Should Gays Raise Children?

July 7, 2011

- See all 31 of my articles

As we enter the time of year when we’ll hear presidential debate after debate and advertisement after advertisement I began to reflect on some of the values that I expect from my candidate. As I reflected, one particular value hit me very hard. Four years ago this same idea was “sort of” on my radar but I didn’t feel very strongly about it. As with most of us, our experiences in life provide us perspective. As we grow older we develop sometimes those perspectives change based on the very experiences that we have.

I often say that as we grow older in life we tend to think more conservatively. That doesn’t mean that all of us will become conservatives, but without a doubt I would think that most people will move a little more conservative with age. The last few years I moved a little more conservative on one particular issue; this issue won’t sit well with many people either. That issue is related to gay marriage; specifically, it’s gay couples having or adopting children.

I still could care less if the Squirrel and Zarberg want to get hitched and do the nasty all day. I could care less if that means they declare themselves a couple for tax purposes, for the benefit of insurance. I’m still fairly neutral in that view as long as I don’t have to watch them making out. I still think it’s a sin and I still don’t approve of it but that doesn’t mean I don’t understand the desire of a gay couple to declare their devotion to one particular person.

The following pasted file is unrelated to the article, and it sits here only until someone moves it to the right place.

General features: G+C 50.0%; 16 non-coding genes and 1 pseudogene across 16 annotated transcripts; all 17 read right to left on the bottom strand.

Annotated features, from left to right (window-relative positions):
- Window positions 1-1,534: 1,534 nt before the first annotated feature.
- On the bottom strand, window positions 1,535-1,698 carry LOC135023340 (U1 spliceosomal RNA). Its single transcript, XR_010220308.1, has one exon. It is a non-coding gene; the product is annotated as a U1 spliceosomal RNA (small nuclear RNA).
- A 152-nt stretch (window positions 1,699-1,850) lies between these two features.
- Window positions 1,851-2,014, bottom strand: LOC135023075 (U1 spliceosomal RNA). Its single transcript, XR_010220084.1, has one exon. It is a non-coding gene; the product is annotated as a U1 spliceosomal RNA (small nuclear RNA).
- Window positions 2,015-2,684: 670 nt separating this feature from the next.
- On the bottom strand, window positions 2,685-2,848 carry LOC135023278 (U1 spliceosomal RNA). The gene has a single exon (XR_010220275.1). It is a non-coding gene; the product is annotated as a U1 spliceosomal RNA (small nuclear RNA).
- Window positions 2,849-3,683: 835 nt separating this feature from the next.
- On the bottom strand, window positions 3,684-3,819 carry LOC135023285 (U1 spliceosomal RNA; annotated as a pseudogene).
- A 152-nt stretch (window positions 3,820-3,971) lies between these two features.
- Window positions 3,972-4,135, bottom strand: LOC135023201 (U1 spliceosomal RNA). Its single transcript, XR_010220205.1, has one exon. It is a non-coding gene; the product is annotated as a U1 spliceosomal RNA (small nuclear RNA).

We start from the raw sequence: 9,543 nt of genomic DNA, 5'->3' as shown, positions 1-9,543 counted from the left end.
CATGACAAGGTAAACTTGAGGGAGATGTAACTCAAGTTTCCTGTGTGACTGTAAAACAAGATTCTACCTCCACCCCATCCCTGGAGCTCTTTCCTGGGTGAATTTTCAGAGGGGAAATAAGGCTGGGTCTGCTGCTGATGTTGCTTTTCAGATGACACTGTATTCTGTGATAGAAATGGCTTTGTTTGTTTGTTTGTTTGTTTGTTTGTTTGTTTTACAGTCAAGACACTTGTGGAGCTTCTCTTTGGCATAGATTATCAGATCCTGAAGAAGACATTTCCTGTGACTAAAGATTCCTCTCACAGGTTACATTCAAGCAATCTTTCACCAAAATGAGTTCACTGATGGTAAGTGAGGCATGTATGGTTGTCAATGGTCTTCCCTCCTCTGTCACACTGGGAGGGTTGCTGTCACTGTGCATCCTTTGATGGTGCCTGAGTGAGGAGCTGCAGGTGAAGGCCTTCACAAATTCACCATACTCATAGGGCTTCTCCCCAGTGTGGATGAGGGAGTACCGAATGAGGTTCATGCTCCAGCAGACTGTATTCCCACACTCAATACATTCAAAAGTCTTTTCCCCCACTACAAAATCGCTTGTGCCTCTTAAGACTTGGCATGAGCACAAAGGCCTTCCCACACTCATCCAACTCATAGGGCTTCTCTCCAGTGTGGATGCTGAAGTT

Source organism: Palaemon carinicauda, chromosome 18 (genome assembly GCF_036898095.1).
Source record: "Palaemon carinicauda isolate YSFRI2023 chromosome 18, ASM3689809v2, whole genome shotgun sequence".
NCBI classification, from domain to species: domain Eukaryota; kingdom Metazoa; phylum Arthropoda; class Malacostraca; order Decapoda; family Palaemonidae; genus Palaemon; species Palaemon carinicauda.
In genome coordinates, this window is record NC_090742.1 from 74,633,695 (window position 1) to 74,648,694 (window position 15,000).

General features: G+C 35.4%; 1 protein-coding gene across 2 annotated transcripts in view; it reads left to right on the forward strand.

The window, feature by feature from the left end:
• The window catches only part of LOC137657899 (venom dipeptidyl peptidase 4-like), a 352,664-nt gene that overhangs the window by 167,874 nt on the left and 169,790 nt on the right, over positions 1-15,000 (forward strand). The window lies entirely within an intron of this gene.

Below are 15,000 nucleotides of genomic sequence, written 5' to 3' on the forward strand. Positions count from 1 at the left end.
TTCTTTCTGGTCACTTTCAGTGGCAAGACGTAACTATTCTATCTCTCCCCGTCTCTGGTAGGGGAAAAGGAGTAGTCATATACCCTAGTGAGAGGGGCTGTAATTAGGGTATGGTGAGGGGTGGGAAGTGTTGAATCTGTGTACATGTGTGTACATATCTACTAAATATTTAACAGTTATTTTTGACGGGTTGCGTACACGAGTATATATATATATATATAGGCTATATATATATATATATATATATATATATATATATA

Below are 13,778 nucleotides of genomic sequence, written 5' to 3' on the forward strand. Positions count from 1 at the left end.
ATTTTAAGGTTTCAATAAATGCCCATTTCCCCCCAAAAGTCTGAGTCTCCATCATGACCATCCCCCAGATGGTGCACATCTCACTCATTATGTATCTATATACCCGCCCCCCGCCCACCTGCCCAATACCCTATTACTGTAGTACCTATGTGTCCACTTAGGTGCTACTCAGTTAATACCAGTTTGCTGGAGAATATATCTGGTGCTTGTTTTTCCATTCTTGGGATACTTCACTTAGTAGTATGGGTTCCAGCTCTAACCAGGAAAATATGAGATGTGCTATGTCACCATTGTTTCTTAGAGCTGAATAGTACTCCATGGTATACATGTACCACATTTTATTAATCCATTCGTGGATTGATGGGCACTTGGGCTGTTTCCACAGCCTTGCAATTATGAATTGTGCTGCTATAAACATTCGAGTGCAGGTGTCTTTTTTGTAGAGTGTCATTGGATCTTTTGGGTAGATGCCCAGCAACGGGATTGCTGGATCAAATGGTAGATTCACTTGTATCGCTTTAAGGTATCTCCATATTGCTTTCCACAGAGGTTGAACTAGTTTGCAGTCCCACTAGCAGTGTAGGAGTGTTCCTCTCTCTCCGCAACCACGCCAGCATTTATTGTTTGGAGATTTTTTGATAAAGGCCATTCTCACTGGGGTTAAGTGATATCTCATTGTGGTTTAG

Here is where I draw a firm line in the sand. Gay/Lesbian/Homosexual couples should not parent children whether they have been adopted or birthed through insemination. A few years ago I didn’t view this as much of an issue. Let me explain why I have changed my opinion.

I work with a gay female that is in a committed, long term (married now) relationship with another female. They have two beautiful children. Both children were carried and birthed by my friend’s spouse. The father is the same for both children and Mom was artificially inseminated. The kids are 100% brother and sister in every way having the same Mom and Dad. They are blessed to have two very caring and loving Mom’s. The Mom that I work with is one of the most loving individuals that I know. She cherishes her children to a point that is rivaled by few. I know she would do anything for her kids and loves each of them more than life itself. Her spouse also loves their children more than many parents love their children, but I don’t know her very well. They provide for the kids very well and are raising them wonderfully.

Ok Squeaky, this sounds like it’s going well. What’s the problem?

The problem really origin blows up outside the home. Kids are horrible to each other, you know that. If kids can find something odd about another child, they exploit it. Most of the time its petty stuff like, “Kosmo has a green shirt on today so he’s bad”, “Kosmo has cooties” or “Don’t play with Kosmo today because he farted in class…again”. You know, stuff that passes in a moment or two.